Editorial

    If you do the crime, then you should be willing to do the time. That was the message sent to underage people attempting to buy alcohol via a recent settlement between a University of New Hampshire student and a New Hampshire store owner — and it has set a precedent for store owners.

    Durham, N.H. Marketplace owner Chuck Cressy attempted to sue 19-year-old Jeremy Reney in a New Hampshire Superior Court because Reney used his brother’s ID to purchase alcohol from Cressy’s store. Cressy was fined $250 for selling alcohol to a minor. He then tried to recover $12,000 from Reney in a civil suit, an amount equal to the total he spends annually on deterring underage alcohol sales. The matter was settled out of court, but it does set a precedent for store owners to sue underage people who buy alcohol from them.

    The Guardian agrees with the principle that if a minor attempts to buy alcohol, then he is willingly breaking the law and should be punished for it. There is, however, one problem that we have with a store owner’s right to sue underage purchasers of alcohol: We feel that the minimum state standards of checking IDs are not enough and invite abuse on the part of store owners.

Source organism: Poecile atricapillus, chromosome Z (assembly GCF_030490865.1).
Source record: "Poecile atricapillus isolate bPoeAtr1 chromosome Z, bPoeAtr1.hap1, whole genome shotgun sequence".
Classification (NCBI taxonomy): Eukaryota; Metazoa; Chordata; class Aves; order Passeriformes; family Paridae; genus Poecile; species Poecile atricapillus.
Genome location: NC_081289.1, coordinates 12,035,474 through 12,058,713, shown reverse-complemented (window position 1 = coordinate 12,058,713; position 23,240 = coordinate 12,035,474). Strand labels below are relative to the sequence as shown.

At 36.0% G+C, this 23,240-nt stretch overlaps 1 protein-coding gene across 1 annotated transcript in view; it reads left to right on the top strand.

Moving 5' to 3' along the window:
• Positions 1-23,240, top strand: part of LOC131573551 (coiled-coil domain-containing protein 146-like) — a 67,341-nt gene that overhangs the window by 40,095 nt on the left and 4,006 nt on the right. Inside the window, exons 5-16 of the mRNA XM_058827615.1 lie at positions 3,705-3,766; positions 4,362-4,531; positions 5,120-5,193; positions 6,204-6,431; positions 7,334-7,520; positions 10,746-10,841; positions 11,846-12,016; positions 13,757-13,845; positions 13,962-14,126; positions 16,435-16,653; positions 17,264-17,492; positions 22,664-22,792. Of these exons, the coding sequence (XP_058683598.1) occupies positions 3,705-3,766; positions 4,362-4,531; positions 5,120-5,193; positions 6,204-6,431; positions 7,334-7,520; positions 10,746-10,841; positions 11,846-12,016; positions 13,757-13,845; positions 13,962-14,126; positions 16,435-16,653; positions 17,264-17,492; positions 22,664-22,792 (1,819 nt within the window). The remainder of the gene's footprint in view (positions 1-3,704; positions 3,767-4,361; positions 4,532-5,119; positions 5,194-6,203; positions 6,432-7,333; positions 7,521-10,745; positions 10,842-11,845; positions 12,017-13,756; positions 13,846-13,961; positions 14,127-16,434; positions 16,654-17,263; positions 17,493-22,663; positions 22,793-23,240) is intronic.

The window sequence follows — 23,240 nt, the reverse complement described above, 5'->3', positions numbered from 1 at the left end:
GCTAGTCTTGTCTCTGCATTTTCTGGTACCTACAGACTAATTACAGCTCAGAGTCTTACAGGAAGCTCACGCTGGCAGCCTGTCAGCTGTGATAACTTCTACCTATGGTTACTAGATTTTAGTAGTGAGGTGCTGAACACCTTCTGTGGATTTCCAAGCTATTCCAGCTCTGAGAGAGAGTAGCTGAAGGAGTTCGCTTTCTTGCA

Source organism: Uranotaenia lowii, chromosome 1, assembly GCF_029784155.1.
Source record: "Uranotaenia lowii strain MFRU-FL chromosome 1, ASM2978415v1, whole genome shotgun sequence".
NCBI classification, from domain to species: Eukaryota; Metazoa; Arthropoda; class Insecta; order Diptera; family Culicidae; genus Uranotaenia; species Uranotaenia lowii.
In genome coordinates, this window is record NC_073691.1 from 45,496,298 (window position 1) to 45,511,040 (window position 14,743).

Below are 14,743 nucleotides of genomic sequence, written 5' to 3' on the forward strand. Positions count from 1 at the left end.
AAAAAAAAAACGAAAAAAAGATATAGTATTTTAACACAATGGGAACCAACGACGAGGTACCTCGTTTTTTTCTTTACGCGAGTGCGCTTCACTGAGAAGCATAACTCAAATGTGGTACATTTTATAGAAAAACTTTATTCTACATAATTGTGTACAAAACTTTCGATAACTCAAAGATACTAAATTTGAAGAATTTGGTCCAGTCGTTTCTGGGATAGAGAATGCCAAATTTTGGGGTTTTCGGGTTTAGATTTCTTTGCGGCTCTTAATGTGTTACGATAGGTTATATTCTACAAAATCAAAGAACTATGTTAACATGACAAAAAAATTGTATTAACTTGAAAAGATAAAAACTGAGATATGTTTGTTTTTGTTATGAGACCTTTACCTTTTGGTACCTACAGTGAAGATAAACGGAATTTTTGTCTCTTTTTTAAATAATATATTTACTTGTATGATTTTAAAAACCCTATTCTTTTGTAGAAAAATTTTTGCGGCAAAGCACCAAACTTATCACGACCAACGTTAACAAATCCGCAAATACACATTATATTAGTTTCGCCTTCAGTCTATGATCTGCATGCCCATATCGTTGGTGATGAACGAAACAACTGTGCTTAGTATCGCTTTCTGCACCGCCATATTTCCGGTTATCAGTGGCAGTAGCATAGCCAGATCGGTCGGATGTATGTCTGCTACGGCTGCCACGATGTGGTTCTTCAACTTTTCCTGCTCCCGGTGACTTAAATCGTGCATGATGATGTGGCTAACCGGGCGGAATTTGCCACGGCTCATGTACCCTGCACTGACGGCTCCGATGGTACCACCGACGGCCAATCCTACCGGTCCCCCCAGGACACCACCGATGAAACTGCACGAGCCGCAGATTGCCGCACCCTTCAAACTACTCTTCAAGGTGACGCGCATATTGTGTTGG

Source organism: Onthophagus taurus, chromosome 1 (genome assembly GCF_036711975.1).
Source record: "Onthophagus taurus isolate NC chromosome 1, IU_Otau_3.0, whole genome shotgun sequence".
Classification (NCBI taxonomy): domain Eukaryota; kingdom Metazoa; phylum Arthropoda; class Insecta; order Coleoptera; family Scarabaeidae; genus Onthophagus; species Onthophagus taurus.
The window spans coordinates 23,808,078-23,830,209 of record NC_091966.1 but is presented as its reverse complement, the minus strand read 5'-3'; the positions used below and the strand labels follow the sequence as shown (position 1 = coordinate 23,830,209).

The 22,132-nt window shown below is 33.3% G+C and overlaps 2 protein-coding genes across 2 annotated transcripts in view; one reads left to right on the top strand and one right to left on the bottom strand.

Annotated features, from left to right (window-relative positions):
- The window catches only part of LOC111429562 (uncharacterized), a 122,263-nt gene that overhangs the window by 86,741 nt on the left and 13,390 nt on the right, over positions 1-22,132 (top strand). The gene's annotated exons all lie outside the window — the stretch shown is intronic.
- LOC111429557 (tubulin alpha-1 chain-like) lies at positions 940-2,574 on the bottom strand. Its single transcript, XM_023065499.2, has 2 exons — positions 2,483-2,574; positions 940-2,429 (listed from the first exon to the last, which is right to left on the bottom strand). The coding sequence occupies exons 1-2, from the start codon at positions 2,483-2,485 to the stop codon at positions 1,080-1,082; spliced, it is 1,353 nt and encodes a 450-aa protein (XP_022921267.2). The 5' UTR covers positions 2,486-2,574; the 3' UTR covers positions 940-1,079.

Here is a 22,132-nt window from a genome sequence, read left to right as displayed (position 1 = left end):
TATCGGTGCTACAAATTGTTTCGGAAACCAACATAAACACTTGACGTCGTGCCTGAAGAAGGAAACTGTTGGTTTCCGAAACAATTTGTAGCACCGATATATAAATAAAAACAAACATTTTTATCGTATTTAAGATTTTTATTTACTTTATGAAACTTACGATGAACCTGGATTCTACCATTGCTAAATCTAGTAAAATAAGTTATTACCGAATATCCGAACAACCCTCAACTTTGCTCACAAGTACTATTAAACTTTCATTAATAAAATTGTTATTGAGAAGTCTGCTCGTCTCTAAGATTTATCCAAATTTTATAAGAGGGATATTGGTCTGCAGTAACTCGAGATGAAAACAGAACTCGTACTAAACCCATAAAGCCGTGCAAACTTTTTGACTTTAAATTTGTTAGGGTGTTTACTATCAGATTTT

Store owners who simply look at a driver’s license should not be rewarded for their laziness — or greed — by a court settlement. We feel that the minimum standards should be raised by states to require license-scanning equipment to verify valid driver’s licenses.

    If a store has satisfied increased state standards for checking identification, then we feel that there should be legal recourse for a store that is stuck with a fine that can range from $100 to $500 and could include a suspension of the store’s liquor license for one to 10 days. Such burdens should not rest squarely on the shoulders of store owners if they did make an effort to check the ID and scan it.

    Underage purchasers of alcohol know that they are breaking the law when they attempt to buy it from stores. Some go to great lengths to deceive cashiers, many with great success. It should not be the burden of the store owner to keep up with all of the tricks and technological advances of underage purchasers of alcohol, as long as they follow the preferably higher standards of the law on identification checks.

    We feel that this is a good precedent that allows liquor-selling businesses to have their day in court with those who willingly commit the crime, but we do warn that stricter minimum standards for I.D.-checking are needed to keep store owners from abusing this precedent.

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